One of my professors, Dr. David Wicks, indicated that my exploration was in line with the TPACK model, where Content Knowledge (CK), Pedagogical Knowledge (PK), and Technological Knowledge (TK) intersect (http://tpack.org). It’s not enough to simply have a deep understanding of the material, it’s not enough to have great classroom management skills, and it’s not enough to have the ability to find powerful educational technology tools. A successful educator brings all of those elements together to make for a successful learning experience. Dan Maas, Chief Information Officer at Littleton Public Schools created a powerful visual for understanding the importance of TPACK (Maas, 2009):
My collaborating teacher and I are partners that bring different strengths to the table. We are looking inward and then sharing our aspirations as partners, much like Bill McCarthy highlights in his article on peer coaching: “The most effective peer coaching framework was one that allowed sufficient time for self-reflection and then consistent follow-up and ongoing exploration with a partner” (2015, pg. 86). While I carry the title of “coach,” I expect I’ll learn just as much (if not more) from my collaborating teacher, as she will learn from me. Her deep understanding and utilization of classroom management skills and differentiation will pair nicely with my integration of educational technology. This symbiotic partnership became concrete at a brief meeting last week when my collaborating teaching mentioned she was struggling with the ability to provide differentiation in her literature groups. Without making the initial connection, I shared my recent discovery of Raz-Kids, an online guided reading program, and we immediately both recognized that Raz-Kids would be the perfect tool to solve her challenge with differentiation. This solution came out naturally, we shared our challenges, discoveries, and ideas and through those conversations, found perfect solution.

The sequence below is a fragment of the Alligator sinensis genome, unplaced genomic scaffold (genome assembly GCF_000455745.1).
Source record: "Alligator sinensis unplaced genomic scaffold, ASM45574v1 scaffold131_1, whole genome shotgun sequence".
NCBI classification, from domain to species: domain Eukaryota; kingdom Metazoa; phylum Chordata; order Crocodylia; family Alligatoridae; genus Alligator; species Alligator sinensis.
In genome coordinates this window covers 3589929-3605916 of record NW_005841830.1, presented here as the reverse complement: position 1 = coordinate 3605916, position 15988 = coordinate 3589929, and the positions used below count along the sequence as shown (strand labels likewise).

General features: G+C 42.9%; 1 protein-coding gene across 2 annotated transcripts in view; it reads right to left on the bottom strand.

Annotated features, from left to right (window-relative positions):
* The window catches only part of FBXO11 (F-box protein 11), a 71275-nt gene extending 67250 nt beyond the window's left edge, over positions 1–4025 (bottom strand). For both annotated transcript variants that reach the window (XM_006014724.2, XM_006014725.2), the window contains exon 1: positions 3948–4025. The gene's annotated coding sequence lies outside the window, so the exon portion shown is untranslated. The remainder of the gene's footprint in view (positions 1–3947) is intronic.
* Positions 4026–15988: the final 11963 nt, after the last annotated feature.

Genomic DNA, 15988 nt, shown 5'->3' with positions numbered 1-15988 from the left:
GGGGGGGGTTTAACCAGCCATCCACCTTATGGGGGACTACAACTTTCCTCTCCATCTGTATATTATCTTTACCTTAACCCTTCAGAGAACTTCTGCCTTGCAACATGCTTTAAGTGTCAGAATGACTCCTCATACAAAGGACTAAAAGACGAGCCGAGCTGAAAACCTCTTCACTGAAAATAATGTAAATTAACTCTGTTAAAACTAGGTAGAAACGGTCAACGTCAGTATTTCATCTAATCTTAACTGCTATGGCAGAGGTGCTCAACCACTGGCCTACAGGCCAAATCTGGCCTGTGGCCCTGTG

As I reflect on the past few weeks and revisit my initial question, “Is it possible for a younger, less experienced educator to successfully and effectively serve as a peer coach to an experienced and highly-respected teacher?” I am left with a sense of relief. I entered this peer coaching role with trepidation and fear, and while those feelings still come and go, I know that I am fully equipped to successfully fulfill this new responsibility. Not only fulfill the role, but learn a great deal from the experience.
Foltos, L. (2013). Peer coaching: unlocking the power of collaboration. Thousand Oaks, CA: Corwin.
Maas, D. (2009, June 30). TPaCK based reflection. Retrieved October 11, 2015, from SlideShare website: http://www.slideshare.net/dmaas/tpack
McCarthy, B. (2015). Peer coaching supports teachers: using instructional coaching to improve teacher effectiveness. District Administration, 51(5), 86. Retrieved from Academic Search Premier database.
Peer Ed. (2011, July 17). Coaching conversations [Video file]. Retrieved from https://www.youtube.com/watch?v=ozdoqFjVrfw
Showers, B., & Joyce, B. (1996). Evolution of peer coaching. Educational Leadership, 53(6), 12-16. Retrieved from http://www.ascd.org/publications/educational-leadership/mar96/vol53/num06/The-Evolution-of-Peer-Coaching.aspx
Swafford, J. (1998). Teachers supporting teachers through peer coaching. Support for learning, 13(2), 54-58. Retrieved from Academic Search Premier database.